Do you love your home exactly the way it is? Are there areas of your home you’d love to renovate and items you’d love to include? As your family grows and your life changes, the way your home functions also changes. There are definitely things I wish we included in our home when we built it fifteen years ago.
Our first home was a one-hundred year old Victorian in central Massachusetts. The interior of the house clearly showed signs of renovations throughout the decades – like the layers of flowered wallpaper in every room, the recently-painted eight-inch woodwood, and the brown and gold (1970’s) kitchen.
For four years, we renovated that entire house room by room. Our biggest projects included gutting and re-building the kitchen, moving a wall, moving the pantry, and installing a downstairs bathroom. It was an enormous project. While we were really happy with the way it turned out, after living in it for a while and seeing how our family functioned, there are things I would have done completly different today.
Regardless, when that renovation was complete, we decided to sell the house and move closer to Boston to be near my family. There, we built a New England colonial home and, at the time, included everything we thought we needed.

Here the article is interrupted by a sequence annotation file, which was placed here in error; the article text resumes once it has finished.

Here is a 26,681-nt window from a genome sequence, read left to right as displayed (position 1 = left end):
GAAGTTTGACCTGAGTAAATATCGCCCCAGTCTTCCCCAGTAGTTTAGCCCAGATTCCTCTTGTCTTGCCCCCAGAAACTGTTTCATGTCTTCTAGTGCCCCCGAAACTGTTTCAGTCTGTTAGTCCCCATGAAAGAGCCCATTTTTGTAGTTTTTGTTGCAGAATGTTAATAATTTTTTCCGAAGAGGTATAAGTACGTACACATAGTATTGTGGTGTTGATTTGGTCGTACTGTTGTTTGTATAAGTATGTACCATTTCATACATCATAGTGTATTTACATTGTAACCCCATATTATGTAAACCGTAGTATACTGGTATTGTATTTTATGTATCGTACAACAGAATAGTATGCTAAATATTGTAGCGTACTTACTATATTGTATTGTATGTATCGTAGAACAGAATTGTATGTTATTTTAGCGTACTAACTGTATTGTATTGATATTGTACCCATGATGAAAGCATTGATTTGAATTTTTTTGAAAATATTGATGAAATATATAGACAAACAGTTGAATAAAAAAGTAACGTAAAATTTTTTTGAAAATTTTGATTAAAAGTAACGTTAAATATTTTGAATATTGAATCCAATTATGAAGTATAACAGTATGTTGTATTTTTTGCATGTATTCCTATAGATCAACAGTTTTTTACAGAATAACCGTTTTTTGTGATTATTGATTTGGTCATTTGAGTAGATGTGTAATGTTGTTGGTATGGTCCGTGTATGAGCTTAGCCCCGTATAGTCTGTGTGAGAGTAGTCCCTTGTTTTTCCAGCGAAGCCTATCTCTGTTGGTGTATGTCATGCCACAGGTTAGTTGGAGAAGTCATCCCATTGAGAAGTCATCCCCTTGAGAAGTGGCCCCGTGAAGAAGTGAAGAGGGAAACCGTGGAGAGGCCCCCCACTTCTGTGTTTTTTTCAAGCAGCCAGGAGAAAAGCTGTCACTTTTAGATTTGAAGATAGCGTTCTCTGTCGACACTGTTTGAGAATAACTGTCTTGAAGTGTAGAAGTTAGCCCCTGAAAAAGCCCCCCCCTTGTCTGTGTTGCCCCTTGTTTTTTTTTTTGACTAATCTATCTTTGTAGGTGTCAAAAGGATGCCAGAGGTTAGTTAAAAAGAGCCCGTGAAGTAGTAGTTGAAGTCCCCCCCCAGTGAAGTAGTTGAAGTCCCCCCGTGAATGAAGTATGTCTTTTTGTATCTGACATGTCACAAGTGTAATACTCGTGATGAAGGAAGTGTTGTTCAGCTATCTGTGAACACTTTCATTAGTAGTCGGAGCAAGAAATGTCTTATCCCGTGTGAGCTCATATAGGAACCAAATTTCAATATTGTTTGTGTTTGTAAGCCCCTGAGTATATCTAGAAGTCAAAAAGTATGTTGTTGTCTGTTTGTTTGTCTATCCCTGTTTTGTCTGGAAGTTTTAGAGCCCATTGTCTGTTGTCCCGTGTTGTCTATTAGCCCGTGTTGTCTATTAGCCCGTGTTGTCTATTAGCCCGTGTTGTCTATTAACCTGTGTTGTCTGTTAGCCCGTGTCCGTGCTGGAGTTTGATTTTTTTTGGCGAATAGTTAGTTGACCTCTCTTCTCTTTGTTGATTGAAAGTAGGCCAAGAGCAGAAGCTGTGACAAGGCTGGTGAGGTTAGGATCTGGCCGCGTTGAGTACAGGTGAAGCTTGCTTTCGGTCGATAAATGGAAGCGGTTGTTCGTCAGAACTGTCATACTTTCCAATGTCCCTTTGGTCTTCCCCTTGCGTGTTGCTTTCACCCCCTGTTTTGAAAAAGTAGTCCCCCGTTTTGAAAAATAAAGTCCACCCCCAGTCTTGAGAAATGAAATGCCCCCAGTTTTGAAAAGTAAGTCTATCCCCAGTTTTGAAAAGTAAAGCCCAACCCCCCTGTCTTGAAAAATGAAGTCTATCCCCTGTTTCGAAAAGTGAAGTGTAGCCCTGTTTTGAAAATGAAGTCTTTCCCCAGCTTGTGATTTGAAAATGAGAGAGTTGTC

Fifteen years, three kids, and a home business later, there are now things that I wish we included in this home that we didn’t know we needed when we built.
So if you’re considering a renovation or a new build, I hope this list helps you consider things that you may not even be considering now, but may appreciate in the future.
While these may seem like luxuries, every item on the list is there because it’s practical and would make our house function better, keep it cleaner, and tame any clutter – even if implemented in a smaller, less luxurious form than the photos show.
Double-Entry Door (Breezeway)
Every time I open our back door to let the dog out on a zero-degree winter day like today, I can’t help but think about how much heat is lost through the open doorway. I wish we had included a double entry door to buffer the cold in the winter and keep the air conditioning in in the hot summer months.
At the time we built, we figured we’d be entering the house most of the time through the garage and cellar, so our coats and shoes would be dropped there when we entered. That didn’t turn out to be the case.
Everyone either comes to the top of the cellar stairs and then drops their coats and shoes in the hallway or they enter the back door off the kitchen and leave their shoes just inside the door. In both instances, there’s no good place to leave the coats and shoes so they end up cluttering the house.